• Use self-regulation skills regularly for ‘mini-resets’ to their minds, brains, and bodies. Try practicing short bursts of self-regulation or healthy coping skills from 1 minute to 20 minutes at a time. All help to reset one’s system and serve a great purpose.
  • They also empower their family members to ‘reset’ as often as possible.

STRESS MINDSET

Recognize that we actually NEED stress to survive and be successful. It’s important to know and own this.

Stress is not the enemy and can actually help us do better if at the right level and harnessed. We can actually expect stress during certain times and situations— AND — stress is actually very relative! What is stressful to me may not be stressful to you.  Our job as parents is not to protect our kids from being stressed- that would be a long-term disaster! The world is inherently full of stressful things and we need to equip our children now, early and often, with ways to recognize it, call it what it is, and deal with it in a healthy and productive way. Dealing with stress then becomes second nature by the time our kids are launched into the world to navigate on their own, as independent young adults.

Besides, we need some stress to motivate and energize us through hard things — like studying for a big exam, practicing for an audition, or even learning how to drive! The volume level of that stress, inside our minds, adjusts depending upon a variety of factors including our thoughts and previous experiences, expectations and lens.

There are many ways to shift from a stressed out and overwhelmed lens to one of curiosity and empowerment. Just the right amount of stress helps motivate, encourage, prompt, remind, and do, especially when the going gets rough. Moving through and rising above stress in a healthy way produces grit. That said, it is important as parents that we are mindful to the daily dose of stress present for our families and that we work hard to moderate that daily stress level as much as possible. A little goes a long way!

  • Declutter your schedule, decrease schedule demands, prioritize and then stick to it.
  • Consider limiting number of sports or extracurricular activities per season per kid.
  • Say no, sometimes. Try it, you might even like it! Want a high dose of practice saying “no” 50+ times in 10 minutes or less? Take your kids to your local convenience gas station, large shopping chain, or souvenir shop. This is great practice and great exposure to desensitize you and your kids to all that comes with “no!”
  • Build in screen/device free zones in your home for a major parenting triumph!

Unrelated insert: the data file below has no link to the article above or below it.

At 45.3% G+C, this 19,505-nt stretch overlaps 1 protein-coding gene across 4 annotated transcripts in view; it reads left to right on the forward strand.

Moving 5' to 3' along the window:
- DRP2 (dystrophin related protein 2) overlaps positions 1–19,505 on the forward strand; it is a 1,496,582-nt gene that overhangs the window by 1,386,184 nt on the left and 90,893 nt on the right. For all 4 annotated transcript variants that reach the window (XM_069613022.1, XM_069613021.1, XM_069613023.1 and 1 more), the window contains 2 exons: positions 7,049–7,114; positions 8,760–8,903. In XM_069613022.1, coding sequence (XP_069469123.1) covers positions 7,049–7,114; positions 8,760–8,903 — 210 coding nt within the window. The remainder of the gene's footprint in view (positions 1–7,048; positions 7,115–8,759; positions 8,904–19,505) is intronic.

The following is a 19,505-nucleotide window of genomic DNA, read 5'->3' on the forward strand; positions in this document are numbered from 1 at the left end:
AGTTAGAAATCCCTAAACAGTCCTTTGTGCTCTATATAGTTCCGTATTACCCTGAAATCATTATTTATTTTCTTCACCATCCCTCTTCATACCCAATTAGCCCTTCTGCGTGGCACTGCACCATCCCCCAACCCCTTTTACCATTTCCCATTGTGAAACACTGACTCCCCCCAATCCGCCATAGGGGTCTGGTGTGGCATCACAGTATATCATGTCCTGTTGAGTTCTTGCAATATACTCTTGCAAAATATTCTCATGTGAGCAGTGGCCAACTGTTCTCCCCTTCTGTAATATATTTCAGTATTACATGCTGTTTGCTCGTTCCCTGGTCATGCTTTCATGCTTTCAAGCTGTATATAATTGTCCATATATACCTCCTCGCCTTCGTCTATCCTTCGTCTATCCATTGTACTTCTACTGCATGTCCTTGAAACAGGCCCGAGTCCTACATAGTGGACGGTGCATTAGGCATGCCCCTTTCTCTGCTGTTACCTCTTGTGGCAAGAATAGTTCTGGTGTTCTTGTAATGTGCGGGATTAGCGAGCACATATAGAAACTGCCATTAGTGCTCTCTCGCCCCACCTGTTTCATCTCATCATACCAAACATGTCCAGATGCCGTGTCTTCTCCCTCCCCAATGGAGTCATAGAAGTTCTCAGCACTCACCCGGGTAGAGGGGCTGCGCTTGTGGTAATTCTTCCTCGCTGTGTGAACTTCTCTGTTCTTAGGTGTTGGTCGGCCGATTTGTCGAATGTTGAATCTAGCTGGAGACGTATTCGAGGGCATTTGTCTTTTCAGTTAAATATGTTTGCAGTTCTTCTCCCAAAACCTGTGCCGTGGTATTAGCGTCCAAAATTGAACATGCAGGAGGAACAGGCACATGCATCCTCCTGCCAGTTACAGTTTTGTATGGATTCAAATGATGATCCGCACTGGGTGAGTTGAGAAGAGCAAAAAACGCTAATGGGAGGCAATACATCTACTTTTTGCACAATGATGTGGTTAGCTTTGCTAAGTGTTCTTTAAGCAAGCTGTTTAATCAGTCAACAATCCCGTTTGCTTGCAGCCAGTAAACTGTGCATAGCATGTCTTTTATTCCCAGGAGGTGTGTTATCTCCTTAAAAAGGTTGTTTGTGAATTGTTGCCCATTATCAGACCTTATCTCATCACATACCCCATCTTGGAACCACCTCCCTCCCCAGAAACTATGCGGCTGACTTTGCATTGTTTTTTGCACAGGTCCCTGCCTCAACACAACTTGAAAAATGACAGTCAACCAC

SLEEP

Sleep really is critical.  It is the connector between the many dots of our lives. Every person’s biological need may be different, but we do know most kids, teens, and parents are not getting adequate quality nor quantity of sleep in the current culture of the United States. For some, even a little less sleep than one’s body is wired to need results in substantial changes with behaviors, emotional regulation, focus, concentration, and ability to be effective or productive in day to day life.

I encourage all of us to remember that “going to sleep” is really just another transition. It requires our busy or sluggish bodies and over or under-stimulated brains to shift from being awake to asleep. For many, this is much less automatic than many assume it should be and can be very challenging.

Tend to your sleep, tend to your children’s sleep.

We all benefit from consistent routines, especially at bedtime when these involve supporting our brains and bodies in making the gradual shift from awake to asleep. Even better, building in some time to reconnect during a bedtime routine can become a beautiful endcap to the day. Your parent-child relationships, even those with teens, will find positive impact from shifting your mindset of bedtime routines as a time to reconnect rather than a time of frustration and power struggles.

5-SQUARE PREPARE. There you have it. This is the short version of what I could talk to you about All. Day. Long. Let’s be a village and raise each other up whenever we can. We’re all imperfect in our parenting, and we’re all in it together. Life these days is challenging on many levels. When we face and overcome stressful, difficult situations, we develop resiliency, strength, and grit. If it were all easy, we’d likely not appreciate it as much and probably life would be a bit boring. Struggles give us an important contrast to things going well. This is certainly the case with parenting; the toughest, most amazing struggle you’ll ever love. Facing an upcoming transition? Engage the 5-square prepare framework…

Parent on, Peeps!! 

Breathing with you,

Dr. A

 

Anastasia Sullwold Ristau, PhD, LP

Licensed Psychologist

Clinical Supervisor of all youth Intensive Outpatient Programs of Prairie-Care Medical Group

This post was originally published at www.naturalmentalhealth.com